Our vision is to provide this guide as a quick-hit checklist for families and students who are tackling the admissions process. Whether you’re just getting started, or are knee-deep in admissions offers. The guide is functional for pre-school, elementary, middle, high school, and even university levels.
Check out the guide here, and let us know your thoughts!
Visiting schools on your short list is one of the most important parts of finding the right private school for your child. You cannot and must not skip this part of the process. Why? Well, the videos on YouTube and the glossy catalogs are excellent introductions to the schools which you have identified as possible matches for your requirements. They give you an overview of the school and its programs. Unfortunately, the schools have positioned those videos and photos to show the best features of their schools. Think Architectural Digest. Have you ever seen any clutter in an AD photo shoot? Of course not. Everybody puts their best foot forward. Same thing with schools.
The school visit allows you to look at things which are not in the photos or mentioned in the catalog. The same rationale applies to you when you visit schools. Up to that point, you and your child are simply names on a list and a file folder. Your visiting gives the schools the opportunity to see who you are and to gauge your child's preparedness for the academic work ahead. So, when you visit schools, please don't make the following common mistakes. A little thought and preparation will help you make the best impression possible.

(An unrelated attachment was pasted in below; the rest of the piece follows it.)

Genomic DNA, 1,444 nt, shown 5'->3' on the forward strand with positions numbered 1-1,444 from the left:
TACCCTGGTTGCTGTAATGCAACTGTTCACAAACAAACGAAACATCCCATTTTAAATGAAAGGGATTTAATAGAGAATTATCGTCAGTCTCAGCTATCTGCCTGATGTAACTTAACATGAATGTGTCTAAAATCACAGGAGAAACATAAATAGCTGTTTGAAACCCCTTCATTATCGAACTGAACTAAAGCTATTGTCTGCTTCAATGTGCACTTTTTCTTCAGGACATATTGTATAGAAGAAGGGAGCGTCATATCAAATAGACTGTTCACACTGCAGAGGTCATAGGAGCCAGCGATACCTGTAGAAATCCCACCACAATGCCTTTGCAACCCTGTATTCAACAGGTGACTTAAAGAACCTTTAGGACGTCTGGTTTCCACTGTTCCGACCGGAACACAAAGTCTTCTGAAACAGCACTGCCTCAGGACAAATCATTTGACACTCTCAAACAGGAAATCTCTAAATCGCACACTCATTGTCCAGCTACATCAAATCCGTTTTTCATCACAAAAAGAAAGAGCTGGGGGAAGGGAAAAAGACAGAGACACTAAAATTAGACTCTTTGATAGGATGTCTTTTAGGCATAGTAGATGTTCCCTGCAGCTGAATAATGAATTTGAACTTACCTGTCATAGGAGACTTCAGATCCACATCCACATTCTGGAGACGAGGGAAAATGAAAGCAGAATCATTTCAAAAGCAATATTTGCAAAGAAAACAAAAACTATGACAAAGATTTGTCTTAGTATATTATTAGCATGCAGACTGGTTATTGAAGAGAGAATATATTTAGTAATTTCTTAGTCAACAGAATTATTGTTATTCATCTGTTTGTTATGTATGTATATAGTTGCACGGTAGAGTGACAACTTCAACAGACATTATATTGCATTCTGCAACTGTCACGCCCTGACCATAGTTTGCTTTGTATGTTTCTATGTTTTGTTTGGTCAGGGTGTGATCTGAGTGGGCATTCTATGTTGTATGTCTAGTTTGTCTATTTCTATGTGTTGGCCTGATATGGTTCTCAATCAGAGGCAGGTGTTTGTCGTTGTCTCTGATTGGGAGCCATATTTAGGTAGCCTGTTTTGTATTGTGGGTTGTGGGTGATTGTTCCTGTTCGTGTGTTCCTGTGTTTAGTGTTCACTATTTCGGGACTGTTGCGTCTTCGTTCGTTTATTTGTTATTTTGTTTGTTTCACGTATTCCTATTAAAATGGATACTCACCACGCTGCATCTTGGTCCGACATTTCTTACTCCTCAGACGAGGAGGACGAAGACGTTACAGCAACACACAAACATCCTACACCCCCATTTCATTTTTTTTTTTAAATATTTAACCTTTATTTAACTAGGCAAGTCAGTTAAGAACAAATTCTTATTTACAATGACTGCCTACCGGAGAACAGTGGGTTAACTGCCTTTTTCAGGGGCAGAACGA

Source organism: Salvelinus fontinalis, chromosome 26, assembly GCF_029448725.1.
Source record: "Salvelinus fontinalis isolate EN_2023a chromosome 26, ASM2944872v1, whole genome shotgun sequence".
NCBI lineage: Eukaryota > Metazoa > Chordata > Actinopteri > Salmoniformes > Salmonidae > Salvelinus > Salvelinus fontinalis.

Being 10 minutes early for your appointment is sensible. That way you will have time to park and compose yourself and your child before entering the admissions office. Admissions staffers are busy professionals who keep a schedule of
Here is an overview of the private school admissions process, as well as the steps needed to find the right private school for your child. Depending on where you live, you will have several options from which to choose. I recommend that you look at every school objectively because you may discover that a school which you thought was not suitable, in fact, is one which you should evaluate in more detail. While private schools have missions which are fairly static and unchanging, they are constantly adding new programs, courses and activities to their mix to remain competitive. The market drives how successful private schools are. Parents have options. Private schools know that and will always try to match their offerings with what they know parents want.
An overview of the process
The school selection process has six components to it:
- discussion of your needs and requirements
- a quick review of available schools
- evaluation of a short list of schools
- visits and interviews
- the formal admissions application.
You will notice that a couple of the components on this list overlap. It is perfectly normal to be working on components in a different order from the one outlined above. This list is flexible and is merely a guide to help you work through what is a fairly lengthy eighteen-month process. You will discover that some tasks take longer to complete than others. That is to be expected.
Discuss your requirements.
First things first. Figure out what your needs and requirements in a school are. Yes, it is all well and